Telegraph claims new graduate scheme 'will create most diverse and modern skill set among UK trainees'

Telegraph Media Group has launched a “first of its kind” graduate scheme offering and university training to new talent that it claims will offer “the most diverse and modern skill set in UK media”.

A total of four editorial positions are available for the scheme, which could last up to four years, with applications now open ahead of a September 2017 start.

In the first year of the programme, trainees will attend a multimedia journalism course run by Press Association, but will not gain an NCTJ accreditation, before being seconded to regional titles and digital companies.

A spell of desk rotation in-house at Telegraph titles will follow before graduates take up permanent roles and begin their “development journeys” in the second year.

This will include the option of starting a part-time journalism master’s degree at Bournemouth University over three years or going to Columbia Journalism School, New York, for a custom month-long data and video-driven journalism course.

Ben Clissitt, executive editor at TMG, said: “We’re now looking for young people with diverse backgrounds that have a passion for tackling the dynamic challenges we face as a multi-media business known for agenda-setting news, insight and commercial success.

“They may have studied subjects traditionally inspiring media careers, or different ones such as data science, digital technology or computer engineering.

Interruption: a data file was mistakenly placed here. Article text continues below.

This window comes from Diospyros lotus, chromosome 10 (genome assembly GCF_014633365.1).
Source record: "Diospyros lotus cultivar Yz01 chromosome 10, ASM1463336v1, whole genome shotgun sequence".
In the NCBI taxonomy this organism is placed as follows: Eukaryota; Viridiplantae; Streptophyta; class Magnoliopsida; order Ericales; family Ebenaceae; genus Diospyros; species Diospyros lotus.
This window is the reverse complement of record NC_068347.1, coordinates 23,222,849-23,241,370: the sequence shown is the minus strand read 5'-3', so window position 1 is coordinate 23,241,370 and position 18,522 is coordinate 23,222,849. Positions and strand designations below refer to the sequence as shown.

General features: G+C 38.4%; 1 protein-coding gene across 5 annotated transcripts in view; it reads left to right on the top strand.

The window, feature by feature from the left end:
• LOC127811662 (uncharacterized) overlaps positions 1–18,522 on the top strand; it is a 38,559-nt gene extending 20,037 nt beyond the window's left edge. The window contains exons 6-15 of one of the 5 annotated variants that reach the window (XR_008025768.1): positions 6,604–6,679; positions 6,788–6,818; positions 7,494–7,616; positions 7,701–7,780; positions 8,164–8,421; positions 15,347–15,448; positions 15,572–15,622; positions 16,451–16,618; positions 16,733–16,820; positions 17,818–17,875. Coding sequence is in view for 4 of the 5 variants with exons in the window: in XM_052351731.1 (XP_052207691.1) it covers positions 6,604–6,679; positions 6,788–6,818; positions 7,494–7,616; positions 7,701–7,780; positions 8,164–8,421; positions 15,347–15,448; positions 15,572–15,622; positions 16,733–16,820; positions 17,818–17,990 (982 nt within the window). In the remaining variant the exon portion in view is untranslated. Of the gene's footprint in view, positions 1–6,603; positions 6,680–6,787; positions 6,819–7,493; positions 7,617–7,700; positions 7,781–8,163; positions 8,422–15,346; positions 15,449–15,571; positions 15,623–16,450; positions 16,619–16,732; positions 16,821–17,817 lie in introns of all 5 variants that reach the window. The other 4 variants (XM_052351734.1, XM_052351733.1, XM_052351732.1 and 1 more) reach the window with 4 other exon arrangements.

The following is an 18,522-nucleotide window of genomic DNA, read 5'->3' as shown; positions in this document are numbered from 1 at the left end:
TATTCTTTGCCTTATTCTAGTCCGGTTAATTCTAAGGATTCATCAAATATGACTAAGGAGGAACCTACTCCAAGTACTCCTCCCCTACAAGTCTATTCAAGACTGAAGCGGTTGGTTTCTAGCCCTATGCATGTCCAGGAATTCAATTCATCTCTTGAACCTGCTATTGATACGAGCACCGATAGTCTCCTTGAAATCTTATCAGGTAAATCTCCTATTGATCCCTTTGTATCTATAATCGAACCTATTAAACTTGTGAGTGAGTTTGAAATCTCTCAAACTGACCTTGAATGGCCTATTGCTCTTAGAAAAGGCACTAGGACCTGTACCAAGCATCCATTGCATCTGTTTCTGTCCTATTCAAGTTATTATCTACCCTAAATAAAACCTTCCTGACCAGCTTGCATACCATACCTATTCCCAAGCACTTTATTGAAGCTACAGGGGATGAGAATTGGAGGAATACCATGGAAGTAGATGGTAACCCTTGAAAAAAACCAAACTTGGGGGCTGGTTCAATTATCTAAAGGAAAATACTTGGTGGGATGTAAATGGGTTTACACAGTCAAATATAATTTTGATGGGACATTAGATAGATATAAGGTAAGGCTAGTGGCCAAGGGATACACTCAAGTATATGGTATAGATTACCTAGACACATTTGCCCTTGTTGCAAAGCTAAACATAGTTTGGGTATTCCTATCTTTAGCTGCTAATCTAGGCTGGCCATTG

“Our new approach will give them a practical introduction to TMG and unique learning opportunities with two leading organisations in journalism and media business education.”

The programme will not replace the Telegraph Media Group’s TMG Academy, which the publisher claims has recruited and trained about 500 young people since 2014.

Telegraph staffers who have come in through the earlier graduate scheme include features writer Bryony Gordon, sports reporter Jonathan Liew, assistant political editor Ben Riley Smith and foreign news editor Jess Winch.

Richard Morgan, chief human resources officer at TMG, said: “We wanted to revolutionise our graduate programme to help develop the skills and mind-set that ensures our young talent is alive to the industry trends, organisational objectives and commercial ambitions that will enable our future success.

“We believe this dual track approach created with the Columbia Journalism School and Bournemouth University is the first of its kind in the UK media sector.

“Our programme will unlock the benefits of having diverse young talent in our business from the outset and develop their careers faster. Over the next five years, we aim to create the brightest talent with the most diverse and modern skill-set in UK media.”

The first graduates on the new programme will start in September next year. Apply now.

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